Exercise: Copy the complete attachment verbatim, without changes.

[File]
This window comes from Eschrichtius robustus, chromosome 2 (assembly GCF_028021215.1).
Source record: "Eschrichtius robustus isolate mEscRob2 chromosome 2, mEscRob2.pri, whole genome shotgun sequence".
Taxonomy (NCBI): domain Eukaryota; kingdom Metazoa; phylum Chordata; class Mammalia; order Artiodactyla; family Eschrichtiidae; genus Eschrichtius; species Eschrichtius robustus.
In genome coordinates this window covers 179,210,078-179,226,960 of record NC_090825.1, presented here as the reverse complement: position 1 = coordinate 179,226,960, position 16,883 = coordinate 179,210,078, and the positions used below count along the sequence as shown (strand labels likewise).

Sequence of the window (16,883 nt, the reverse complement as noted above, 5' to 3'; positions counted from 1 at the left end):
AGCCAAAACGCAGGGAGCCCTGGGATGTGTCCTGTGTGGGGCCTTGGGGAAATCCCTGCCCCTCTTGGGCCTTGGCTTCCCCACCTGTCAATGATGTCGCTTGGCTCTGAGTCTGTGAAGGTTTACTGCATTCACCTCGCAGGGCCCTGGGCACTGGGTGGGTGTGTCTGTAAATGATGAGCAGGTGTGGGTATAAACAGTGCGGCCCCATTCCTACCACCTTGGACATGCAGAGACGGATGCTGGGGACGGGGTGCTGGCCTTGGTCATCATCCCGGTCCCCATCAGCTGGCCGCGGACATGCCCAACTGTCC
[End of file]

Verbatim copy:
This window comes from Eschrichtius robustus, chromosome 2 (assembly GCF_028021215.1).
Source record: "Eschrichtius robustus isolate mEscRob2 chromosome 2, mEscRob2.pri, whole genome shotgun sequence".
Taxonomy (NCBI): domain Eukaryota; kingdom Metazoa; phylum Chordata; class Mammalia; order Artiodactyla; family Eschrichtiidae; genus Eschrichtius; species Eschrichtius robustus.
In genome coordinates this window covers 179,210,078-179,226,960 of record NC_090825.1, presented here as the reverse complement: position 1 = coordinate 179,226,960, position 16,883 = coordinate 179,210,078, and the positions used below count along the sequence as shown (strand labels likewise).

Sequence of the window (16,883 nt, the reverse complement as noted above, 5' to 3'; positions counted from 1 at the left end):
AGCCAAAACGCAGGGAGCCCTGGGATGTGTCCTGTGTGGGGCCTTGGGGAAATCCCTGCCCCTCTTGGGCCTTGGCTTCCCCACCTGTCAATGATGTCGCTTGGCTCTGAGTCTGTGAAGGTTTACTGCATTCACCTCGCAGGGCCCTGGGCACTGGGTGGGTGTGTCTGTAAATGATGAGCAGGTGTGGGTATAAACAGTGCGGCCCCATTCCTACCACCTTGGACATGCAGAGACGGATGCTGGGGACGGGGTGCTGGCCTTGGTCATCATCCCGGTCCCCATCAGCTGGCCGCGGACATGCCCAACTGTCC